It was hump day in Moree on Wednesday, literally.
Workers and shoppers in Moree's CBD were treated to an unusual site on Wednesday afternoon, as five camels and a dog made their way down Balo Street, slowing traffic and creating quite the stir.
The spectacle was camelier John Elliot's way of celebrating reaching the 1000km mark on his two-year trek around Australia.
"Coming into Moree we hit 1000km," he said.
"I'll always remember Moree as the 1000km mark. So we did a 'mainy' lap down the main street to celebrate."
A few years ago, John was a highly successful businessman, living a picture-perfect life that many would dream of.
One day, he Googled, 'how to buy a camel in Australia'. And that's exactly what he did.
He gave away nearly all of his possessions, including his dream car, and the life he knew to spend a year training camels. And in April this year he set off on a two-year trek around Australia with his four camels Ted, Jackson, Arthur and Bill and his rescue dog Bruski.
John's story is one that many just can't understand.
"Everyone asks why," he said.
"They assume there must have been a loss of some kind. I was really enjoying life back home but as much as I was happy I didn't want this one chapter to be the whole book."
John did almost lose everything once though. He went from the verge of bankruptcy and an attempt on his own life to building a successful insurance brokerage. But he stood down as CEO to hit the road.
"People didn't know what to think," he said.
"There was all these crazy rumours. When I started I didn't have a why; it was a blank canvas. I had no expectations.
"What concerns me the most now is if I would even want to go back. Only 400km into my trip I decided to add another 2000."
After spending 15 months training and preparing, John travelled to Coonarr Beach, south of Bundaberg, to start his journey on April 11.
"It was going to be a 'small' trip across to WA but I didn't want to do all that work for three months," he said.
The journey has evolved to now wanting to be the first camel trek to hit every state, including Tasmania. The trip is expected to take two years with John walking about 20km each day.
For every day he walks, John includes a rest day.
"If I walk five days into a town, I'll rest for five days in that town," he said.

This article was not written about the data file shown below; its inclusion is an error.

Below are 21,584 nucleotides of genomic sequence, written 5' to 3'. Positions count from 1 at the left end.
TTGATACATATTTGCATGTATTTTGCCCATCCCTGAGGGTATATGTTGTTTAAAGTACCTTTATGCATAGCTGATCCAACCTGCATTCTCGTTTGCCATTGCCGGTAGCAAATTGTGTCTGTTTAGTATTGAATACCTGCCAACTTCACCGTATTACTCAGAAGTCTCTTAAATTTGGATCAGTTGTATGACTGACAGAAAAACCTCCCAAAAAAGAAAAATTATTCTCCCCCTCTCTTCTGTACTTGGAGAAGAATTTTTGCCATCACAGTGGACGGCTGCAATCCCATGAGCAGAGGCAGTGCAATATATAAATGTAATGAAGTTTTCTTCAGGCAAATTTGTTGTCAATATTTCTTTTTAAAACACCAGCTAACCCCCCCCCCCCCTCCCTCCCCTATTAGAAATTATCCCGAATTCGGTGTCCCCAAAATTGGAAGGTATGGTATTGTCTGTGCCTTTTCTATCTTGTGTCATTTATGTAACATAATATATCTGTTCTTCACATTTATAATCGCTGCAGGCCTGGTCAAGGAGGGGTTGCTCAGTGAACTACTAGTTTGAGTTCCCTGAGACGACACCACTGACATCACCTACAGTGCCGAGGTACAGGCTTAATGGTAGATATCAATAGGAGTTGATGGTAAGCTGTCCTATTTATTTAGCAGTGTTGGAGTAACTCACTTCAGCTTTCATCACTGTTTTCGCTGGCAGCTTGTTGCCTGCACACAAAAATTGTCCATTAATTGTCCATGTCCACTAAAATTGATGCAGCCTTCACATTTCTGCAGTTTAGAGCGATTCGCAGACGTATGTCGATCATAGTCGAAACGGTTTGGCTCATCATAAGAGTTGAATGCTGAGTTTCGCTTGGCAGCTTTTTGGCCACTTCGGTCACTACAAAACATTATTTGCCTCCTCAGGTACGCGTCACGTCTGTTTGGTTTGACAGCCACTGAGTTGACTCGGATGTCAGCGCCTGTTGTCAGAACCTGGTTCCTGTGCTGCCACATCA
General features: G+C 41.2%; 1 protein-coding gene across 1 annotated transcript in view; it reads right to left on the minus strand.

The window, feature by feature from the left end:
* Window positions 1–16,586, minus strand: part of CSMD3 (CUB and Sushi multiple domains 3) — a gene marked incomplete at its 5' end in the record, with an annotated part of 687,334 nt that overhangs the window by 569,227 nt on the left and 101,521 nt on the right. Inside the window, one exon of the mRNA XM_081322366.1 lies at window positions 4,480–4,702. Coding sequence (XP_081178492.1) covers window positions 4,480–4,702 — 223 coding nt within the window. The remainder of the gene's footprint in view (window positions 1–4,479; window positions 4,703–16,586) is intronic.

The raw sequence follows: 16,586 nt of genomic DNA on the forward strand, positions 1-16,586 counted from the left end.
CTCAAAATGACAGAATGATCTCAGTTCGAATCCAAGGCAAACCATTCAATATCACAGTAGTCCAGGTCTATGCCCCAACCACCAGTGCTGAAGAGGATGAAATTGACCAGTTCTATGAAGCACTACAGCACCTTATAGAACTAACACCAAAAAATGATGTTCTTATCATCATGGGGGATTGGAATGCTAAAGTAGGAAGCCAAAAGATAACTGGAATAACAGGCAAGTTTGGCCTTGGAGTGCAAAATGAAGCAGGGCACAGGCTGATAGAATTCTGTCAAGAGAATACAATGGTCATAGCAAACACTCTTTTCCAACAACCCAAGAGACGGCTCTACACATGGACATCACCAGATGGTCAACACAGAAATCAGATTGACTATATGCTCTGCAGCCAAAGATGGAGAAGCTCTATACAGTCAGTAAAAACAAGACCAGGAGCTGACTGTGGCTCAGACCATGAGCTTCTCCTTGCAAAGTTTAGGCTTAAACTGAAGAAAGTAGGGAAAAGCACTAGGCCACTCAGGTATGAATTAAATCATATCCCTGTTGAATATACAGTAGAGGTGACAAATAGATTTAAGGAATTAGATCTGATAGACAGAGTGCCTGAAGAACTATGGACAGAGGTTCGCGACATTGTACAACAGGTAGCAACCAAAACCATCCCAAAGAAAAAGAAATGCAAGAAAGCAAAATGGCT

"It's good for all of us."
It's these rest days that have allowed him to experience what Australia truly has to offer.
"About seven kilometres out of [Goondiwindi] two blokes pulled up for a chat and asked if I wanted a beer," he said.
"It was two days before I left. They helped me with some maintenance and repairs, and that's the kind of hospitality I have received. I've had four roast dinners and slept in 100-year-old shearers' quarters. When I left I didn't know a person and now, this has really opened the road up for us."
On his way to Moree from Goondiwindi (travelling the back roads), John took a detour down a driveway which turned out to be "the best 2km detour I took of the trip so far".
"I hit the plains on those really windy days, it was probably one of the worst times to cross the plains," he said.
"I saw a 2km driveway in front of me and what looked like a couple of sheds at the end that I thought I could seek shelter in from the wind."
As it turned out, that 2km driveway belonged to Andrew and Jodie Crowe, who not only set him up in one of their sheds, but let him soak in their artesian bore bath and Andrew even took John up in his plane to show him the area and where he'd walked from the sky.
"I've been really looked after along the way," he said.
"I spent four days with the Crowes. Sometimes it might take a little longer but I've got to take full advantage of those experiences."